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For week ended March 19, 2000 Posted 24 Feb 2001
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Sent on Mormon-News: 15Mar00

Summarized by Kent Larsen

Mormon On Death Row Seeks Stay Of Execution Today
San Francisco CA Chronicle 13Mar00 P2
By Kevin Fagan: Chronicle Staff Writer

SAN FRANCISCO, CALIFORNIA -- Darrell Rich, who was raised a Mormon and who spent 22 years on San Quentin's Death Row, is scheduled to be executed today by lethal injection, if his final appeals don't stay the execution. Rich says he has changed since murdering four women and sexually brutalizing five more in 1977. And prison records bear out the fact that he has been a model prisoner. Rich says he has found his spiritual center and is deeply remourseful.

Rich's lawyer James Thomson sent a clemency request to California Governor Gray Davis this month, asking him to weigh the fact that Rich is one-quarter Cherokee, "The execution of a Native American brings to light the dominance and repression by our government of an entire population,'' wrote Thomson. He says that putting Rich to death is merely more genocide, and Thomson has support from several anti-death penalty and American Indian groups. Rich would be the first Indian put to death in California since executions resumed in 1992.

But Gov. Davis rejected Rich's request for clemency on Friday, saying "There is absolutely nothing about Mr. Rich's brutal behavior that warrants clemency.'' People in Cottonwood, a little ranching town south of Redding, California, where Rich committed his crimes, agree with the governor, "Now, what in the world does that have to do with anything?'' sputtered Cottonwood business owner Gary Sullivan. "I'm one-quarter Blackfoot Indian, but if I killed four people I don't believe I'd be able to use race as a defense. . . . You get out of life what you put into it.''

Before Rich went on his rampage, however, there was no sign of his Indian heritage. Rich was adopted by Dean and Lillian Rich when he was 2 days old and raised a Mormon. Those who knew him say he was like other country kids growing up. "He was such a nice little boy, and I bought Christmas cards from him for years,'' said Helen Hencratt, 86, who lives a few blocks from Rich's childhood home. "I asked him what he was going to do with his money, and he smiled this big smile and said, `I'm saving it to buy me a bicycle.' And he did just that.''

His eighth-grade math teacher, Wes Martin, recalled "a quiet boy, not the best student in the world, but certainly not the worst. He was OK at math, and didn't cause much trouble.'' West Cottonwood High School still has his picture in its trophy case, the 1970 Cottonwood Chiefs basketball team went undefeated that year.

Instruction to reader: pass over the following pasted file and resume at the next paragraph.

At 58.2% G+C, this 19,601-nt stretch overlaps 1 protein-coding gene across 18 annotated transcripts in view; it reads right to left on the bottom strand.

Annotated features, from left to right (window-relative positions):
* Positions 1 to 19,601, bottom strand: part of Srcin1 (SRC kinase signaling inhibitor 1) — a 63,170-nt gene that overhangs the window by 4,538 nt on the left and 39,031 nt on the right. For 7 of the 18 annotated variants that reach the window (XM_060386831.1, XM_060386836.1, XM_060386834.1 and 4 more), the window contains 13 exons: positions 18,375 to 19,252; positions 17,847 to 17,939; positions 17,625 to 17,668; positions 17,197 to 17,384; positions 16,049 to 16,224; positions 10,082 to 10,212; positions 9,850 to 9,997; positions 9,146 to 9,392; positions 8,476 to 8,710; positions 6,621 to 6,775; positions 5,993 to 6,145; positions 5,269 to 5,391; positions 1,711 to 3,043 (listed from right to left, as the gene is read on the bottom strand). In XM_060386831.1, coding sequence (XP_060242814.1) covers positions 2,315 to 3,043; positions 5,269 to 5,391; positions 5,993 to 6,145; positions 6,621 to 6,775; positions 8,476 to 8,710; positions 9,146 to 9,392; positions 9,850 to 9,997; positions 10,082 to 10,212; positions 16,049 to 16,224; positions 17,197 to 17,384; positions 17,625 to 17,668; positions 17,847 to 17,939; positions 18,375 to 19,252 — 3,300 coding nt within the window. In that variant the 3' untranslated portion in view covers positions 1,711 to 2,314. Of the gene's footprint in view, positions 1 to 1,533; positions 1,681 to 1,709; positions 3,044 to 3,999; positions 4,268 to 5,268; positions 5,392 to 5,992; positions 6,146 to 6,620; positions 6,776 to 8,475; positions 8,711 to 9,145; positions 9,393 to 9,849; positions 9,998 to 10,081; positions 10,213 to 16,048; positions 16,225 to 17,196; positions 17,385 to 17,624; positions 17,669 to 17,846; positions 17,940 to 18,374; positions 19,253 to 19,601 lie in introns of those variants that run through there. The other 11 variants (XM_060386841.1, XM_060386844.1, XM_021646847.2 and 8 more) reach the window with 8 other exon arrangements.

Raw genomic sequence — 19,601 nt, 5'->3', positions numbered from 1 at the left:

"Mr. Rich built that house with his own hands, and he always kept Darrell on a pretty tight leash, taking him to their Mormon church every Sunday,'' said Tricia Maddox, now 51, who grew up next door to Rich. "He once locked my brother in a freezer when they were playing, but there was never any indication he was going to be a killer.''

But underneath the appearances, court records show a few signs of trouble. The Rich's divorced when Darrell was 15, and he stayed with his "domineering" mother, who ran an in-home day care center. "His academic performance deteriorated . . . he was suspended for fighting, and was sometimes truant,'' the court transcripts read. At age 17, he became so depressed ``he went hunting and shot himself in the chest in what was possibly an attempted suicide.'' And by age 19 he was doing time in the California Youth Authority for attacking someone with a tire iron after drinking.

While still under the supervision of the CYA, he married a former classmate and had a son, supporting his family through a job at the Superior Molding wood mill. His life remained stable until his wife left him in 1977, when Rich was 22. He then went on his rampage a year later.

Friends were surprised at what he did, "Sure, he was a hard-ass, a real fighter if you messed with his bike or got him mad, but in a million years I would never have thought he would do what he did to those women,'' said co-worker Gale Croxell. "He played on our company softball team. He liked to go drinking and riding his bike, just like most other guys around here. He didn't stand out.''

At his trial, defense attorney's argued that he suffered from "explosive disorder and major depression,'' adding that after his arrest, he was bewildered, saying "he didn't understand how he could have done what he did." But prosecutors successfully argued that he was normal. "I've been a detective 30 years, and I knew Darrell from the time he was a little boy, but I never saw anything as horrible as the things he did,'' said Shasta County Sheriff's Lt. Bradd McDannold, who helped track down the killer. "If I had an answer to why he went so bad, I'd be a very wealthy individual. Some things you just can't explain.''


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